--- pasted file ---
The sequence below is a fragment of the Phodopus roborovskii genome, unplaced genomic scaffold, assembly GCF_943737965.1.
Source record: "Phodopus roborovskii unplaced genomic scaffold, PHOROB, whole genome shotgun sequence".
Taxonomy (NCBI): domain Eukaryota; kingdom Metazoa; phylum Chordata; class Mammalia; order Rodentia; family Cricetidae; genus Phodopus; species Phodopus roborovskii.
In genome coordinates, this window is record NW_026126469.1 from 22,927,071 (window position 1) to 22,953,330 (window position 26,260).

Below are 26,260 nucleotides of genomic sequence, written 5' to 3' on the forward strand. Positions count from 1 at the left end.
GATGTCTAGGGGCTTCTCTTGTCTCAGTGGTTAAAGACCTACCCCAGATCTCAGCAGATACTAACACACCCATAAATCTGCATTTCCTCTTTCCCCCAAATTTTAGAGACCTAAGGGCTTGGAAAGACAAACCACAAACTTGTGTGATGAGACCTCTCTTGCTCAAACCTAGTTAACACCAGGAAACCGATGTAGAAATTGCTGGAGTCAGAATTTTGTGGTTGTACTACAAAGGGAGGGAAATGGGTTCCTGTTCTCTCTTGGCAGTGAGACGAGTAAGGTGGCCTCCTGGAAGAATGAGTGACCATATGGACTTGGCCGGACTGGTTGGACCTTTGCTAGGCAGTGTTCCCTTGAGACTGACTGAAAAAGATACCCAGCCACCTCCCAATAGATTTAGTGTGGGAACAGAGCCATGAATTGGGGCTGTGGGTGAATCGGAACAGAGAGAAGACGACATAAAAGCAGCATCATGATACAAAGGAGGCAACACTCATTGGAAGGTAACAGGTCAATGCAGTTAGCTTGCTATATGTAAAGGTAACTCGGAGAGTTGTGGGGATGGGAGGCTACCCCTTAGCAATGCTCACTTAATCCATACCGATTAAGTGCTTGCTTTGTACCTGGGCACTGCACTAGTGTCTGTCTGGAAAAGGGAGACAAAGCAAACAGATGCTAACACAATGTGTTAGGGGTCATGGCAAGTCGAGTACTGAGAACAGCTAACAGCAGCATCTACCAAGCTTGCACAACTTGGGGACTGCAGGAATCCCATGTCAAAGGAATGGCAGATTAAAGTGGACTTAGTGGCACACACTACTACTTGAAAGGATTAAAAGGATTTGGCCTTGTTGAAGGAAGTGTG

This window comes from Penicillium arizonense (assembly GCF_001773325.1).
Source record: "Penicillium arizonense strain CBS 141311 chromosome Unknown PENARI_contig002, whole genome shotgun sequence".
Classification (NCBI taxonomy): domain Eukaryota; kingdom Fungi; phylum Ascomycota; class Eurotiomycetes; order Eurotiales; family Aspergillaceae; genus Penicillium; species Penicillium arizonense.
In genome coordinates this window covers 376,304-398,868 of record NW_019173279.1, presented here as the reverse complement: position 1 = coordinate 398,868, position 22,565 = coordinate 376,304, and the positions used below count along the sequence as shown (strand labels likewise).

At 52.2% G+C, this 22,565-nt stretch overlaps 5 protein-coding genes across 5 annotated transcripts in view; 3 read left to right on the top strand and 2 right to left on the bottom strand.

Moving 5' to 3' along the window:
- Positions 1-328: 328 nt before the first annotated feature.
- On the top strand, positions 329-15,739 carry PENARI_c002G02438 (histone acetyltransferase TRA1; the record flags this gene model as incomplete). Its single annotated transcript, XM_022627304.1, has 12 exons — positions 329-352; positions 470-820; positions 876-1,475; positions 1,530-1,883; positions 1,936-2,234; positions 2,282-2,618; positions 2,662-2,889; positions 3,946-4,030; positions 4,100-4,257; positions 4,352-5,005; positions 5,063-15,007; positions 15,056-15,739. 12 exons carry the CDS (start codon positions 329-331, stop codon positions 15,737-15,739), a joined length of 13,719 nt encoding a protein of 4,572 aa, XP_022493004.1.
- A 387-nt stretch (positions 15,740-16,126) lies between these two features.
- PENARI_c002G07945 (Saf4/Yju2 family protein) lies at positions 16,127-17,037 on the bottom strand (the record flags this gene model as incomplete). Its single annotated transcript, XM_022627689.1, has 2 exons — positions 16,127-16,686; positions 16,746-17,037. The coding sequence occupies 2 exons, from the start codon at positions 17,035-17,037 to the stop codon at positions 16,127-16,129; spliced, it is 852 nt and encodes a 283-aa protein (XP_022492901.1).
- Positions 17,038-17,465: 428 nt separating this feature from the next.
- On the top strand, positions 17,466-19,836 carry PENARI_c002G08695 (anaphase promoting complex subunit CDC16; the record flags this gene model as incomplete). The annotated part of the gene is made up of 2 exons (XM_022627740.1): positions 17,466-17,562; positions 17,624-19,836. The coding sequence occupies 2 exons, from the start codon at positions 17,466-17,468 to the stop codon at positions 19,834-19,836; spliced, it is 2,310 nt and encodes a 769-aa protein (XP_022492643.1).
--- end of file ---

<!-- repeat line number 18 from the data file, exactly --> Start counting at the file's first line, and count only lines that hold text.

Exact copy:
- On the top strand, positions 17,466-19,836 carry PENARI_c002G08695 (anaphase promoting complex subunit CDC16; the record flags this gene model as incomplete). The annotated part of the gene is made up of 2 exons (XM_022627740.1): positions 17,466-17,562; positions 17,624-19,836. The coding sequence occupies 2 exons, from the start codon at positions 17,466-17,468 to the stop codon at positions 19,834-19,836; spliced, it is 2,310 nt and encodes a 769-aa protein (XP_022492643.1).